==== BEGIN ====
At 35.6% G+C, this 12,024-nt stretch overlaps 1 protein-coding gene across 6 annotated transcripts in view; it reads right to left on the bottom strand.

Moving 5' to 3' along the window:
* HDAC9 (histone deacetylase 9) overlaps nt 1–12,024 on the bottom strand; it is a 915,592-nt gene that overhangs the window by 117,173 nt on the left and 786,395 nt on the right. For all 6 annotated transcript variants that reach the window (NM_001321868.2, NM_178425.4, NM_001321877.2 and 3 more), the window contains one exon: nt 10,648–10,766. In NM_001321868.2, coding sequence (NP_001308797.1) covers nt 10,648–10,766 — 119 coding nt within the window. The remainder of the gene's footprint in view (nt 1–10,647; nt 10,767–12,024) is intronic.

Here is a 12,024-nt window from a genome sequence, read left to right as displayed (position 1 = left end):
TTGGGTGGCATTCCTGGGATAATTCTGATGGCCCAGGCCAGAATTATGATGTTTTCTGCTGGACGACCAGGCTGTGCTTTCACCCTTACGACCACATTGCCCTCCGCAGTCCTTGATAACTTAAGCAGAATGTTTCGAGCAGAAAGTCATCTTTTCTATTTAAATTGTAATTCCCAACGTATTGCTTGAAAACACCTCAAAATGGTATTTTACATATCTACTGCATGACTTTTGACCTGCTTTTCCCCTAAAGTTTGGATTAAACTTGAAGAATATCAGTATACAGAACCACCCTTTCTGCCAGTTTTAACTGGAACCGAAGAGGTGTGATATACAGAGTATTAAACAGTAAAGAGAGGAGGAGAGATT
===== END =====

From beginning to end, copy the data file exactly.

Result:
At 35.6% G+C, this 12,024-nt stretch overlaps 1 protein-coding gene across 6 annotated transcripts in view; it reads right to left on the bottom strand.

Moving 5' to 3' along the window:
* HDAC9 (histone deacetylase 9) overlaps nt 1–12,024 on the bottom strand; it is a 915,592-nt gene that overhangs the window by 117,173 nt on the left and 786,395 nt on the right. For all 6 annotated transcript variants that reach the window (NM_001321868.2, NM_178425.4, NM_001321877.2 and 3 more), the window contains one exon: nt 10,648–10,766. In NM_001321868.2, coding sequence (NP_001308797.1) covers nt 10,648–10,766 — 119 coding nt within the window. The remainder of the gene's footprint in view (nt 1–10,647; nt 10,767–12,024) is intronic.

Here is a 12,024-nt window from a genome sequence, read left to right as displayed (position 1 = left end):
TTGGGTGGCATTCCTGGGATAATTCTGATGGCCCAGGCCAGAATTATGATGTTTTCTGCTGGACGACCAGGCTGTGCTTTCACCCTTACGACCACATTGCCCTCCGCAGTCCTTGATAACTTAAGCAGAATGTTTCGAGCAGAAAGTCATCTTTTCTATTTAAATTGTAATTCCCAACGTATTGCTTGAAAACACCTCAAAATGGTATTTTACATATCTACTGCATGACTTTTGACCTGCTTTTCCCCTAAAGTTTGGATTAAACTTGAAGAATATCAGTATACAGAACCACCCTTTCTGCCAGTTTTAACTGGAACCGAAGAGGTGTGATATACAGAGTATTAAACAGTAAAGAGAGGAGGAGAGATT